What is the likelihood that the young men who murdered the unlamented Mr Terre’Blanche, allegedly over unpaid wages or the like, had heard the song “kill the Boer” and maybe even sang it lately, and chose to kill the biggest Boer of all.

    Would our so called free society permit us to know that or would it be carefully suppressed like so many other things in our increasingly divided society or in the interests of protecting FIFA?

  16. ian shaw ian shaw 4 April 2010

    Siphiwo:
    So according to you it was the judge’s race that made him to make the ruling against the song. I could equally well say that it is your race that make you deny the equal application of constitutional law to everyone in the country.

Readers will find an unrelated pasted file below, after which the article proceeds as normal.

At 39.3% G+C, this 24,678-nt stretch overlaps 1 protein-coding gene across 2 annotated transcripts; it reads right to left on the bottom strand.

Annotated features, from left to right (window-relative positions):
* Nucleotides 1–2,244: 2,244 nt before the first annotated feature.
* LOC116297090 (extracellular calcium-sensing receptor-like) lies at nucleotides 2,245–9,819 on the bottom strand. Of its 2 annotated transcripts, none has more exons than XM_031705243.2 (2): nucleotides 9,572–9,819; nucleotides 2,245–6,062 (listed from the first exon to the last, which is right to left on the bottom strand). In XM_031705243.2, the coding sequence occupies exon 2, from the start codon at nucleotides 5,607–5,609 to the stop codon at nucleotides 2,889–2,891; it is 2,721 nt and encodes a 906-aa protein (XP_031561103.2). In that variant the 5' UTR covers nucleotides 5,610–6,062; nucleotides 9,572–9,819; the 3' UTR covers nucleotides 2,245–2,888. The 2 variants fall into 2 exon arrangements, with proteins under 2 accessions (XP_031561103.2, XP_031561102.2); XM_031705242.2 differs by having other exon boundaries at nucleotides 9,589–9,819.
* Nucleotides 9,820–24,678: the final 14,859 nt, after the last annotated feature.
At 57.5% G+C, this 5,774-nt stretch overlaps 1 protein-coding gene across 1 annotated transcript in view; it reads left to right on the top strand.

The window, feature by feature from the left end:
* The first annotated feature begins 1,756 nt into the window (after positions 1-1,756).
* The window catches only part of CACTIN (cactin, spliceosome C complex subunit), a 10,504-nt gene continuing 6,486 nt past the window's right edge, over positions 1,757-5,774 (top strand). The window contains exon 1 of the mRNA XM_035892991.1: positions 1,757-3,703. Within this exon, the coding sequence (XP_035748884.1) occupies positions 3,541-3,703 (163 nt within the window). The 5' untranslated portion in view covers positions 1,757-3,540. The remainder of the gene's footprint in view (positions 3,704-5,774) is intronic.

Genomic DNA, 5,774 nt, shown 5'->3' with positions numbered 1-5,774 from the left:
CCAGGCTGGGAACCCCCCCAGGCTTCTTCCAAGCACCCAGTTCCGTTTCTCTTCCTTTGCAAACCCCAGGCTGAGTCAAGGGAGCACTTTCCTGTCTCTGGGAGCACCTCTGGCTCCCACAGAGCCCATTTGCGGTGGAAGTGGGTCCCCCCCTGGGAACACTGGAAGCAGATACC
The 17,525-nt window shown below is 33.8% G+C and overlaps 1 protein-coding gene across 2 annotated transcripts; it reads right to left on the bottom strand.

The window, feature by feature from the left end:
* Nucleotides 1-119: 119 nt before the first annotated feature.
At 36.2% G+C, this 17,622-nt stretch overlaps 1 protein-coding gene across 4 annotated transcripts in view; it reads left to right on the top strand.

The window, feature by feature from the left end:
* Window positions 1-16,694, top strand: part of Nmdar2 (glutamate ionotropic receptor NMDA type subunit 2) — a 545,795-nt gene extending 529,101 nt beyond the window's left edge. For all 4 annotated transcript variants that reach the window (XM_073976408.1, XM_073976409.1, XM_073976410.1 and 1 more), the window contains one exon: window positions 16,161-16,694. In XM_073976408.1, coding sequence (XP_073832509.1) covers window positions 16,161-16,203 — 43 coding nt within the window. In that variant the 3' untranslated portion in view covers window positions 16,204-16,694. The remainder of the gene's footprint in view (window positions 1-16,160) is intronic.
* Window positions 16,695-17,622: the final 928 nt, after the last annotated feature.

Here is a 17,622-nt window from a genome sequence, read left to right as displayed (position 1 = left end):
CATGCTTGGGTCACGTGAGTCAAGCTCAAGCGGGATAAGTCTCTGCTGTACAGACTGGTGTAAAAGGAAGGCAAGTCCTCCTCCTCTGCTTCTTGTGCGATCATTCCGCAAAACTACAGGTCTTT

17. Bill Rogers Bill Rogers 4 April 2010

    Another item in the South African Bill of Rights is the right to life, which is supported by the legal sanctions on murder and culpable homicide. Murder is a criminal offence and therefore so are incitement and conspiracy to murder; those who incite and conspire to murder are as guilty of murder as those who physically commit the deed. All it will take is for one murder accused to state under oath that s/he committed an offence under inspiration of Malema’s rhetoric and Julius will be sitting in the dock as a co-accused. Freedom of speech is not a license to commit crime.

  18. Judith Judith 4 April 2010

    To call for the death of another, however long and well founded that tradition is, when the circumstances have changed completely, is wrong. We are building a new nation and such divisiveness is not useful.